The irony of facial recognition — the idea is that you trade some degree of privacy for enhanced security. There are 10k four digit codes – a 1:10000 chance of any specific code unlocking your device. Apple touted a one in a million chance of facial recognition unlocking your phone.
So you trade your privacy for this one in a million super secure lock. Aaaaand a Vietnamese security firm can hack the phone with a mask. Not even a *good* mask (like I take a couple of your pictures, available online, synthesize them into a 3d image and print a realistic mask).
This feat wasn’t accomplished with millions of dollars of hardware. It took them a week and 150$ (plus equipment, but a 3d printer isn’t as expensive as you’d think).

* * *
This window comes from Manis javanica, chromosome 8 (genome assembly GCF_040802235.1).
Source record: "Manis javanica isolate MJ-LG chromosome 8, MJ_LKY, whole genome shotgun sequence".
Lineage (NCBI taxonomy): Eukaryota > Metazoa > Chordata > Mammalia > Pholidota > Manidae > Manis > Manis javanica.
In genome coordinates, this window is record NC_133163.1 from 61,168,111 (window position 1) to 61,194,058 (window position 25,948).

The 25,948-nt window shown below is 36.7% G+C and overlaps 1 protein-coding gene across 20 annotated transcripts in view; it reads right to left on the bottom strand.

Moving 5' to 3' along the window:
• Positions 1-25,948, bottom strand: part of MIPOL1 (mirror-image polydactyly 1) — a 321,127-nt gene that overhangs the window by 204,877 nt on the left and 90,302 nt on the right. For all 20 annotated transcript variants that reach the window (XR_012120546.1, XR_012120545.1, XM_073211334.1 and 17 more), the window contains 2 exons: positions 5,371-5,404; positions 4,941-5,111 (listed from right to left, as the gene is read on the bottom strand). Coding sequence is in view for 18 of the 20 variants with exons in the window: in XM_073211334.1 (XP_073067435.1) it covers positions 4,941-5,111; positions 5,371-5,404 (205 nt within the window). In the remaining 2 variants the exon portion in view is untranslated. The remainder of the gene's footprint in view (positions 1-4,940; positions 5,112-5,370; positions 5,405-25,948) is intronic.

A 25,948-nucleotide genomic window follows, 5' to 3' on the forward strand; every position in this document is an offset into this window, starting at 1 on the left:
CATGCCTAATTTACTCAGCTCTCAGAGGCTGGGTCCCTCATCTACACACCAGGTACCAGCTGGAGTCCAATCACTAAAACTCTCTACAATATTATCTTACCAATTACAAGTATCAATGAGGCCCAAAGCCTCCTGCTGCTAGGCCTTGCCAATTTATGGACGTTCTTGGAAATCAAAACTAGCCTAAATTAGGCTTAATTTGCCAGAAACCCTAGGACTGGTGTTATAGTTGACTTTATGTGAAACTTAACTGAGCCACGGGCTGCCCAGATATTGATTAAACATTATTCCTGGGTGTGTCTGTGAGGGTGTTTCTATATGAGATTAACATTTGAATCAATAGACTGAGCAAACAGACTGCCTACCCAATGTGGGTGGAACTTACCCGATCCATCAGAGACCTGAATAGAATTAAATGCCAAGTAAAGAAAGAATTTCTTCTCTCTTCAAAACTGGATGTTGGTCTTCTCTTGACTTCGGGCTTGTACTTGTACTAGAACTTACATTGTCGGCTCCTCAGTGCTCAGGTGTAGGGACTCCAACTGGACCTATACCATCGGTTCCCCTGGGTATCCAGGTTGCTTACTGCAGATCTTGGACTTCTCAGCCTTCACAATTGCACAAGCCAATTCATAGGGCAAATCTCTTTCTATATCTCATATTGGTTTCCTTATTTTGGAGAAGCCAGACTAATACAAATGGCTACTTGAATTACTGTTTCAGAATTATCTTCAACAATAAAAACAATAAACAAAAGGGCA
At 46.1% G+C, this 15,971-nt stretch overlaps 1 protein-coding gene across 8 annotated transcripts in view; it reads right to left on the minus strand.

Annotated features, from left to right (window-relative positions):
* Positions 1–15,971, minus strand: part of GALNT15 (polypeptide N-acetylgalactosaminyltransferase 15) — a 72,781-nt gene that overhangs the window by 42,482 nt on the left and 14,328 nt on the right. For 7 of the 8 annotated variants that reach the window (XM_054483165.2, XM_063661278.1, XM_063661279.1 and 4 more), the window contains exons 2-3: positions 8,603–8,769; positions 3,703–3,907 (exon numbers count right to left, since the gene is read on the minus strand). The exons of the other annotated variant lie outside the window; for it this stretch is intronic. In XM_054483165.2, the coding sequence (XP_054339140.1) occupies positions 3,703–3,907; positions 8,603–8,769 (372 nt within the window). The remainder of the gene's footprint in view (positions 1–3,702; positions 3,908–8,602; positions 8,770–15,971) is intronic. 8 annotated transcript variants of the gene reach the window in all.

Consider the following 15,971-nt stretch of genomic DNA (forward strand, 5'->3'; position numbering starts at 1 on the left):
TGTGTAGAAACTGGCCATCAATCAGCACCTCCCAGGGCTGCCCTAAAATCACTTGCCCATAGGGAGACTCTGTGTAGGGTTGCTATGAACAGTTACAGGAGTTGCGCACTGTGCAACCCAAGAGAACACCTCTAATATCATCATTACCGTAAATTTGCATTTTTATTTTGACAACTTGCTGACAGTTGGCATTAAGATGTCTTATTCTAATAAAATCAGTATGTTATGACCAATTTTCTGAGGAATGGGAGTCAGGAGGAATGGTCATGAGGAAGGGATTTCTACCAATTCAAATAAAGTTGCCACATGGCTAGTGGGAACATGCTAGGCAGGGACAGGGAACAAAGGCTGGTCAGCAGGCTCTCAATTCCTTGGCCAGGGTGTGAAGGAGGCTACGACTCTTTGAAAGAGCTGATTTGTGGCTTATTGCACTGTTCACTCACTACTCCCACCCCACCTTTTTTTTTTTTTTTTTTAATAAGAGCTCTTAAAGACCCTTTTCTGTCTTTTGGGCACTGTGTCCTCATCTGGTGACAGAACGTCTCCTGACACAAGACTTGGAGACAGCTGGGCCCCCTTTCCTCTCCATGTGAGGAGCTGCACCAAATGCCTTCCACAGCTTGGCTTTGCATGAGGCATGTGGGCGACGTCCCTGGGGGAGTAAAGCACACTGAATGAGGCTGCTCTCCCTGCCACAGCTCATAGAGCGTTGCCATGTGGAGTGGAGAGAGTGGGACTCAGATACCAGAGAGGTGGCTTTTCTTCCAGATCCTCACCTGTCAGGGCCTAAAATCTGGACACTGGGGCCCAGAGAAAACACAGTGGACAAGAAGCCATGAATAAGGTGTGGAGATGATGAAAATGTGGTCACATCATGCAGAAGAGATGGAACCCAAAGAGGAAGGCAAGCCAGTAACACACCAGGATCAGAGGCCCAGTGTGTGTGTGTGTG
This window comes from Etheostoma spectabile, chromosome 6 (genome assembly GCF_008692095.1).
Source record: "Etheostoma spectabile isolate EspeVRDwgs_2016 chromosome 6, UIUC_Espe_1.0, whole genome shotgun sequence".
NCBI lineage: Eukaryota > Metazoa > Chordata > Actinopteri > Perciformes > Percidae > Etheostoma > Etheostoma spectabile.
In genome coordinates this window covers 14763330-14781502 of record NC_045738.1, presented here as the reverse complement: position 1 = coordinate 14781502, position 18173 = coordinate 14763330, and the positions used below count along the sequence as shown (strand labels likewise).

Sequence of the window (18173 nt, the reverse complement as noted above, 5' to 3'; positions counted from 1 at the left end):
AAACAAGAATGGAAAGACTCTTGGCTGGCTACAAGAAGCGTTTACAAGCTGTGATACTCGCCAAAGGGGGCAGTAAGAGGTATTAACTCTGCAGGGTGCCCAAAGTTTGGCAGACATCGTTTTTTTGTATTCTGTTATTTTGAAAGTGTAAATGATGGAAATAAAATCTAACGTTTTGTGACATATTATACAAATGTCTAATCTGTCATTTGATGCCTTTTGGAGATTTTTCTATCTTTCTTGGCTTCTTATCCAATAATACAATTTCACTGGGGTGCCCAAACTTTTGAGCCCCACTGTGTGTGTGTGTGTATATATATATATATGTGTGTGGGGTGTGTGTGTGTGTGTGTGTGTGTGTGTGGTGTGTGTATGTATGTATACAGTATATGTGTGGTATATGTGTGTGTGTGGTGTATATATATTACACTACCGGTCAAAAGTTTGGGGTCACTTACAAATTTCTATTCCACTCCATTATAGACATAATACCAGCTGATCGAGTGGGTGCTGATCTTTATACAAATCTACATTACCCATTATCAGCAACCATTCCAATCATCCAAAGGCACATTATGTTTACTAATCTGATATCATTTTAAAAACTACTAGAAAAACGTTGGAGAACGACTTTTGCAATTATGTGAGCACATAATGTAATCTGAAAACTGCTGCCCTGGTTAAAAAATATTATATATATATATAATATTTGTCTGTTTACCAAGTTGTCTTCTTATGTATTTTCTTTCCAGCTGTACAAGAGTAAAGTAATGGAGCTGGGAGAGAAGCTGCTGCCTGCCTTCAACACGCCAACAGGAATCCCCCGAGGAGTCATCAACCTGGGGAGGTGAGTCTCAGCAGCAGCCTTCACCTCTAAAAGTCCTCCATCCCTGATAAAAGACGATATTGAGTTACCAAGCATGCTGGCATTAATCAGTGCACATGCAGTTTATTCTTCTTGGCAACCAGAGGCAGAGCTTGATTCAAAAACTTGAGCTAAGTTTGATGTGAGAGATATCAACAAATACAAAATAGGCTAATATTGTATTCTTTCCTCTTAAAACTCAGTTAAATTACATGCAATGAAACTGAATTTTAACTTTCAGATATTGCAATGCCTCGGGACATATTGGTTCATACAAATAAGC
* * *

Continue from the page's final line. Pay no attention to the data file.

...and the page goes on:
Boyd v. United States or Riley v. California provide fourth amendment protection for phone content … but that only means the police need a warrant. Fourth amendment, check. Fifth amendment … Commonwealth of Virginia v. Baust or United States v. Kirschner says that you while cannot be compelled to reveal a passcode to allow police to access your phone (testimonial) … a fingerprint is not testimonial, it is documentary. And can be compelled. As with a lot of security, one can ask why I care. If I’m not doing anything wrong then who cares if the police peruse my phone. But if I’m not protesting, why do I care if peaceful assembly is being restricted. I’m not publishing the Paradise Papers, so why do I care if freedom of the press is being restricted? Like Martin Niemöller and the Nazis – by the time they get around to harming you, there’s no one left to care.